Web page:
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Polarization and the Decline of Economic Voting in American National Elections

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journal contribution
submitted on 2023-03-15, 08:05 and posted on 2023-03-15, 09:02 authored by Christopher R. Ellis, Joseph Daniel Ura

Objective

There is substantial evidence that American voters blame or credit the president for the state of the economy when making electoral decisions. However, a variety of findings on economic voting, cognitive biases in information processing, and party polarization indicate that both objective and subjective economic information should become less important to voters as partisan polarization increases. We evaluate whether partisan polarization attenuates the link between economic performance and citizens’ votes.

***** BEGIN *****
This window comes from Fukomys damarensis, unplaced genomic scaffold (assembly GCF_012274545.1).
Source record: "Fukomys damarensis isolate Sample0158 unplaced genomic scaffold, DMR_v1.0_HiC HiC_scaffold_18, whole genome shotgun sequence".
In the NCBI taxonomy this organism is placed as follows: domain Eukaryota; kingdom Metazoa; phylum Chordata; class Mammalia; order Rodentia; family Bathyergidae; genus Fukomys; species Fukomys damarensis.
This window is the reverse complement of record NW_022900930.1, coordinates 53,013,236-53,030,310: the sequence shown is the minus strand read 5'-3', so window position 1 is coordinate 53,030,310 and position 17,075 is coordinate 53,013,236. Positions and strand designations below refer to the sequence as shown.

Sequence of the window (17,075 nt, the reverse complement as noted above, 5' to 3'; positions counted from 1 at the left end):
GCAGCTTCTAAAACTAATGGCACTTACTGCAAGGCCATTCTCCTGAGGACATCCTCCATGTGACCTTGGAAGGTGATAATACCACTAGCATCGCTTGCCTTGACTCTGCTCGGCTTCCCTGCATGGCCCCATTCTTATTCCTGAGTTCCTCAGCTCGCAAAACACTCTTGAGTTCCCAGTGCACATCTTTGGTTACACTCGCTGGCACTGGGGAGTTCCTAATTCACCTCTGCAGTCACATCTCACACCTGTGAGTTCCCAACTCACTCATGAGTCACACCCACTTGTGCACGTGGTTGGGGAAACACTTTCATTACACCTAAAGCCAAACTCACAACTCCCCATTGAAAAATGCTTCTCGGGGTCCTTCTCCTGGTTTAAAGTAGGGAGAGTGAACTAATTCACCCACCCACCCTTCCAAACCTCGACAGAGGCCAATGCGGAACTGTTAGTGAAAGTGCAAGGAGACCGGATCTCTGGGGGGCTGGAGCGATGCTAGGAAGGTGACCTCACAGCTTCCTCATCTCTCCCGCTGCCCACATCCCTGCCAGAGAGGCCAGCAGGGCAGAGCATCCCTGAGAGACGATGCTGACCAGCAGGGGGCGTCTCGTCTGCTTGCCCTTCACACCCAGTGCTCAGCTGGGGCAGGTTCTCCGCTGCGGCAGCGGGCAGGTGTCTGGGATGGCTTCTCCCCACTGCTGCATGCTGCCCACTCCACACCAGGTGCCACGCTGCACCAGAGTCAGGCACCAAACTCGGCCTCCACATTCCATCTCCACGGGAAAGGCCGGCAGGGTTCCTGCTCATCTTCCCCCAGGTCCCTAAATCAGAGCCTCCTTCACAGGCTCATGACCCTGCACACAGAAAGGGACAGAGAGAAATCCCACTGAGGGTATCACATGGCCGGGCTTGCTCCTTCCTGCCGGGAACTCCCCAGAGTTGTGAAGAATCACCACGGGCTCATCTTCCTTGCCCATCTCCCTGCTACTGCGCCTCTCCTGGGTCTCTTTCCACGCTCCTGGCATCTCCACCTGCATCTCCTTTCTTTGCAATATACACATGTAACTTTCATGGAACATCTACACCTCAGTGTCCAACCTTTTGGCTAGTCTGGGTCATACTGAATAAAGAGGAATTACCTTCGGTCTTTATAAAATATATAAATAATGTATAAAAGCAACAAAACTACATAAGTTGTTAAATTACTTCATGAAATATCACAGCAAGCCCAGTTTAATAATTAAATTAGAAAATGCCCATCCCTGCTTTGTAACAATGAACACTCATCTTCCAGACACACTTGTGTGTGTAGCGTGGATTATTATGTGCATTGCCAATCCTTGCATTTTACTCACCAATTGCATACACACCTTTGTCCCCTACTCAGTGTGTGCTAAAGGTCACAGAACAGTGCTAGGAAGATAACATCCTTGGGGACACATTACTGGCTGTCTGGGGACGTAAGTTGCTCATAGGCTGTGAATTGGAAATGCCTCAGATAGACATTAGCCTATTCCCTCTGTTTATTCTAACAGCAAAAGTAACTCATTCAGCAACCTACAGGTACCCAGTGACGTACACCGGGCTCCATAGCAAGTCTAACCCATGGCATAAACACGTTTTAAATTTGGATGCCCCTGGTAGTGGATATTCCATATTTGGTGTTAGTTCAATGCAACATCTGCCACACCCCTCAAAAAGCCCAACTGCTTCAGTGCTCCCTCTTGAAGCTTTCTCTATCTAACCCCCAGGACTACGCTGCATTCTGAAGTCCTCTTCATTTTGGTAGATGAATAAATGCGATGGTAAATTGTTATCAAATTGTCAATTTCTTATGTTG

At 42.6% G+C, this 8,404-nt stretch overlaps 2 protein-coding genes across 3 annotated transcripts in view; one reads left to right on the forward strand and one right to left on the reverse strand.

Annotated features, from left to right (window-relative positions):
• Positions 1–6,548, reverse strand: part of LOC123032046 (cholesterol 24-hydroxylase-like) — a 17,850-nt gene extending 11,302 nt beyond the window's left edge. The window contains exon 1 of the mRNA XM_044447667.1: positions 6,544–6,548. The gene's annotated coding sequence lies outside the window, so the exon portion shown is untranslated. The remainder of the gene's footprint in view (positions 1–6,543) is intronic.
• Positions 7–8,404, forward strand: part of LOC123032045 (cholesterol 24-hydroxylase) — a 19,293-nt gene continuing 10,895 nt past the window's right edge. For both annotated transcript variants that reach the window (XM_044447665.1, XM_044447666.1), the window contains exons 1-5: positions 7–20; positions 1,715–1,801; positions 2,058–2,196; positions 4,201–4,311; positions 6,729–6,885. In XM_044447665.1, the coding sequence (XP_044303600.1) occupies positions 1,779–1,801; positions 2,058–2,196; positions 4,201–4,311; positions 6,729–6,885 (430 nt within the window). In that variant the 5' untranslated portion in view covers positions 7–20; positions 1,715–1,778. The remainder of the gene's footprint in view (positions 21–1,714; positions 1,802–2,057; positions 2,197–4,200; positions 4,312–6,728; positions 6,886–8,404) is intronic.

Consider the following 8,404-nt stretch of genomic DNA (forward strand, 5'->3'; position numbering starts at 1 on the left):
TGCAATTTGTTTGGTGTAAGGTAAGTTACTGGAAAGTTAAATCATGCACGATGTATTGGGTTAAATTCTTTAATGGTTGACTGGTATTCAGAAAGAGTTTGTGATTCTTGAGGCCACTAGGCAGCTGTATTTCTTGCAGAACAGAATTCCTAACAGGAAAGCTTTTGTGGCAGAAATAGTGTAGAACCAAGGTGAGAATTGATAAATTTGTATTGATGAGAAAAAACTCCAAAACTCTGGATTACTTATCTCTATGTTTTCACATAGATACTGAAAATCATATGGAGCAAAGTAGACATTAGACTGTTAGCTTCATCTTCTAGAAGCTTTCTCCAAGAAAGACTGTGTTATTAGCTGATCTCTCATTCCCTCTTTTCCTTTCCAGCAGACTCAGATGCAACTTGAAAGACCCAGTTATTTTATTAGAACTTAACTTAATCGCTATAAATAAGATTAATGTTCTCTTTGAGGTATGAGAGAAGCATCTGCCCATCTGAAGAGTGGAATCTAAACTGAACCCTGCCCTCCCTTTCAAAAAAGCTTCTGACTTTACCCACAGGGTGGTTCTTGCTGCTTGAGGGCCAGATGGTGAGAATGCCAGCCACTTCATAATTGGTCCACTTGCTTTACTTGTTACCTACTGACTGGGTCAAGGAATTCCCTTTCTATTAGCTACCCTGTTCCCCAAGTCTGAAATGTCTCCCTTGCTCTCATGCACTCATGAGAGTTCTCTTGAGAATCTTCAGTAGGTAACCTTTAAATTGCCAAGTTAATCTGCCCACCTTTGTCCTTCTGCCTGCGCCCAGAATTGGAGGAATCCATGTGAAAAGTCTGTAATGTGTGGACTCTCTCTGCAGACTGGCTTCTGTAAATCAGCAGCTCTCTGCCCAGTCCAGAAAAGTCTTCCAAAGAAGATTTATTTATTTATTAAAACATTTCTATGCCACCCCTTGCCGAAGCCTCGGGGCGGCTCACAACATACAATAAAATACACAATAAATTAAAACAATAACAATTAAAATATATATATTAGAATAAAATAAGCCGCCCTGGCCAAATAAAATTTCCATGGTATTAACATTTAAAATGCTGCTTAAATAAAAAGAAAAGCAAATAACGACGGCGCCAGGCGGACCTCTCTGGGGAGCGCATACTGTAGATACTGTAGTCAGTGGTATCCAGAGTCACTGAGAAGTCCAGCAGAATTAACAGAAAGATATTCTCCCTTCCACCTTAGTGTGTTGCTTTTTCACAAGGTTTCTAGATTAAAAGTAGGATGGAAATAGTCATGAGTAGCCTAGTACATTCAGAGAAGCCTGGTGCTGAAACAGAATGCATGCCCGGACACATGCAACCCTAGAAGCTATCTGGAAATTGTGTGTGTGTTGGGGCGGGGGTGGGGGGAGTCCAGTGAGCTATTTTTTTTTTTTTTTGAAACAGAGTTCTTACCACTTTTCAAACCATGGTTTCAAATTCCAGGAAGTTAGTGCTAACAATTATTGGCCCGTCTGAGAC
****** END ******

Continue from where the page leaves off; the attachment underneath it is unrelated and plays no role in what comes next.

Methods

We estimate statistical models of the incumbent party vote shares in U.S. presidential elections from 1952 to 2016 including as predictive terms national partisan polarization (DW-NOMINATE) and the interaction between polarization and economic growth (annualized second quarter GDP change in election years).

Results

We find support for our expectation that greater partisan polarization mitigates the association between economic performance and American election returns.

Conclusion

Economic performance exerts less influence on vote choices when parties are highly polarized than when they are not. Also, currently high levels of partisan polarization in the United States indicate elections will remain competitive, even if economic conditions otherwise favor or undermine an incumbent candidate's chances of winning.

Other Information

Published in: Social Science Quarterly
License: http://creativecommons.org/licenses/by-nc/4.0/
See article on publisher's website: http://dx.doi.org/10.1111/ssqu.12881

History

Language

  • English

Publisher

Wiley

Publication Year

  • 2020

Institution affiliated with

  • Texas A&M University at Qatar

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